People on the Internet Are Made Nicer by Other People’s Niceness

    August 9, 2013
    Josh Wolford

If a book, TV show, movie, restaurant, etc. is incredibly popular (I mean, everyone is raving about it), there’s a chance that you might assign it a positive rating too – even if you weren’t that impressed. Call it peer pressure, call it the sway of the crowd, or call it “herding,” but the fact remains: people are influenced by the positive opinions of others. People are also influenced by the negative opinions of others – we see this all the time in real life.

But what about online (I know, that’s real life too don’t yell at me)? Do these same principles apply, let’s say, on a social media site?

New research from MIT, Hebrew University of Jerusalem, and NYU suggest that they do – at least for the positive persuasion.

Researchers systematically altered the “favorability ratings” for over 100,000 comments on “a major news aggregation website.” They can’t say which one, but it’s one that has similar functionality to reddit (up votes and down votes). What they found was that comments that were inflated to have a positive feedback rating kept getting more and more positive votes, upvotes, likes, thumbs up – whatever you want to call them. It was a “snowball” effect that saw the positively-influenced comments receive a 25% higher average rating from other users on the site.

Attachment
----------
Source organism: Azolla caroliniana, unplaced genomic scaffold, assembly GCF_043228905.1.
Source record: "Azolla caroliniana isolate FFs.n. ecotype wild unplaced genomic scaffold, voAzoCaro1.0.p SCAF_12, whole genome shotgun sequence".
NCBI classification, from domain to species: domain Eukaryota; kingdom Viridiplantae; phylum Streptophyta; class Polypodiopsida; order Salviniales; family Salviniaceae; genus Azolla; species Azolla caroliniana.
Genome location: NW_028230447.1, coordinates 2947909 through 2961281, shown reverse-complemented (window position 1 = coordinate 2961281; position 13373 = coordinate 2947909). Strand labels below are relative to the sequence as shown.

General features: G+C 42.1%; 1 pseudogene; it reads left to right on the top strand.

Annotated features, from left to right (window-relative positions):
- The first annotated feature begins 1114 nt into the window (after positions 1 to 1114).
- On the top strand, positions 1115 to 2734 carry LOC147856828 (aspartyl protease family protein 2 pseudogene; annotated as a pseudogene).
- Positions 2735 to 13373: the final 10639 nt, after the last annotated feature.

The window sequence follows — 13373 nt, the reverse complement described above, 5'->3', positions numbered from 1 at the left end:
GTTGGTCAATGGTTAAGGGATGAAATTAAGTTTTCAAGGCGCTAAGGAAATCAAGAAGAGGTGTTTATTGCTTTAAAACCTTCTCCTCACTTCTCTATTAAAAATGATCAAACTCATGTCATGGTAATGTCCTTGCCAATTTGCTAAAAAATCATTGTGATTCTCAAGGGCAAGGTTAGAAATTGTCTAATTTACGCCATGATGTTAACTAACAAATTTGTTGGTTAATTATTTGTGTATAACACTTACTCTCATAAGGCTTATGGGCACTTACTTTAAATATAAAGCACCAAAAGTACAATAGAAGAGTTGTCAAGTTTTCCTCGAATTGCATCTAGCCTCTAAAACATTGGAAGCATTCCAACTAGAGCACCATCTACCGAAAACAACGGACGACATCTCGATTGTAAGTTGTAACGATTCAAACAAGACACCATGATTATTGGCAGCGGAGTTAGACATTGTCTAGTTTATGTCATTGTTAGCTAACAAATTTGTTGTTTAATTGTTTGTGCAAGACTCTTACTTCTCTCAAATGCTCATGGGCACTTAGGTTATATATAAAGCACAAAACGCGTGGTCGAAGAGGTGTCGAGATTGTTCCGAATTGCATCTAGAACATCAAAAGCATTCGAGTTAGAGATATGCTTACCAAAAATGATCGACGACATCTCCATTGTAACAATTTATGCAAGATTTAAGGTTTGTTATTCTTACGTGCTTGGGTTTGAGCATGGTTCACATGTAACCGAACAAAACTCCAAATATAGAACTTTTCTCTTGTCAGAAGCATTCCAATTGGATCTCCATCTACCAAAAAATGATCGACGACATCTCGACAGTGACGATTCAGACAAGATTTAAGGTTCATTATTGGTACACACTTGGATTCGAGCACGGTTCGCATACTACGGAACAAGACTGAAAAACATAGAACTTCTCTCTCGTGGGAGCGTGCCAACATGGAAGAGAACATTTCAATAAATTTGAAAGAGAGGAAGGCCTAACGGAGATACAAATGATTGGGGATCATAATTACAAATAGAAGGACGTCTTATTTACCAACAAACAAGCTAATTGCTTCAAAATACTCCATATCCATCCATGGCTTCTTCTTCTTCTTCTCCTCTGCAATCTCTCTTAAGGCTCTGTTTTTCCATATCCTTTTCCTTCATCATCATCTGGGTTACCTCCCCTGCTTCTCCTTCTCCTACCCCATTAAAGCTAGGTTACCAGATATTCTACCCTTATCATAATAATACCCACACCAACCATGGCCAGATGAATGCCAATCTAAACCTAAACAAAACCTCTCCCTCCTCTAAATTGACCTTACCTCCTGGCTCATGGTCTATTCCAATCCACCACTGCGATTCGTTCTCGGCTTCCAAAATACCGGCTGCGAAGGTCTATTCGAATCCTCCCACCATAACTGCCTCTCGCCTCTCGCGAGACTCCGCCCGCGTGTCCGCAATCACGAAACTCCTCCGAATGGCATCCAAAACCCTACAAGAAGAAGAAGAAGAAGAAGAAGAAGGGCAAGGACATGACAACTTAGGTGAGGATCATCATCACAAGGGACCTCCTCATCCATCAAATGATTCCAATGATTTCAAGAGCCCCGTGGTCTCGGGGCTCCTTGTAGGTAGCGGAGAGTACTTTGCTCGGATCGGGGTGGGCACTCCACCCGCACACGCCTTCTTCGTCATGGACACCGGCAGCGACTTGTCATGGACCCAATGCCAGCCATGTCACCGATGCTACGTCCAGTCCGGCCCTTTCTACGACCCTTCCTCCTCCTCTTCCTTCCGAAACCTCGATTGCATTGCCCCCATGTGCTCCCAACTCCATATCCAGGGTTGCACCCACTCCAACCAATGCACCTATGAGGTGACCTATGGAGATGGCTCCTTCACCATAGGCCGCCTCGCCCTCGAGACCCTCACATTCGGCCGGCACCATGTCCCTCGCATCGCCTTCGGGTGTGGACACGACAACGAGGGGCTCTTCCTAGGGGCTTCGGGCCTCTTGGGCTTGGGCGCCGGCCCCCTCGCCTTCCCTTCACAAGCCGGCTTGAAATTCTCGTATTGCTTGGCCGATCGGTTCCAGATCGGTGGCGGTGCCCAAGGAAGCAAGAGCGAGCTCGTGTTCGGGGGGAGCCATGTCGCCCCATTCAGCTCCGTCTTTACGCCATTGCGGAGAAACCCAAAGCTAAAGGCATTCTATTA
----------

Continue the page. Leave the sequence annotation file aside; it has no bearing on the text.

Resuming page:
Apparently, when internet users see that other people like something, they’re more inclined to like it too.

But when it comes to negatively-influenced comments (those that have been downvoted into oblivion), the same sort of “herding” didn’t exist.

From an MIT release:

“This herding behavior happens systematically on positive signals of quality and ratings,” says Sinan Aral, an associate professor at the MIT Sloan School of Management, and one of three authors of the study. At the same time, Aral notes, the results “were asymmetric between positive and negative herding.” Comments given negative ratings attracted more negative judgments, but that increase was drowned out by what the researchers call a “correction effect” of additional positive responses.

Basically, negative feedback tended to be corrected by positive feedback – a “rescue” of sorts.

Of course, the implications of such findings could call into question any sort of online system that ranks or prioritizes based on crowdsourced opinions, votes, or reviews.

“Our message is not that we should do away with crowd-based opinion aggregation,” Aral says. “Our point is that you need solid science under the hood trying to understand exactly how these mechanisms work in a broad population, what that means for the diffusion of opinion, and how can we design the systems to be fair, to have less incentives for manipulation and fraud, and be safe in aggregating opinions.”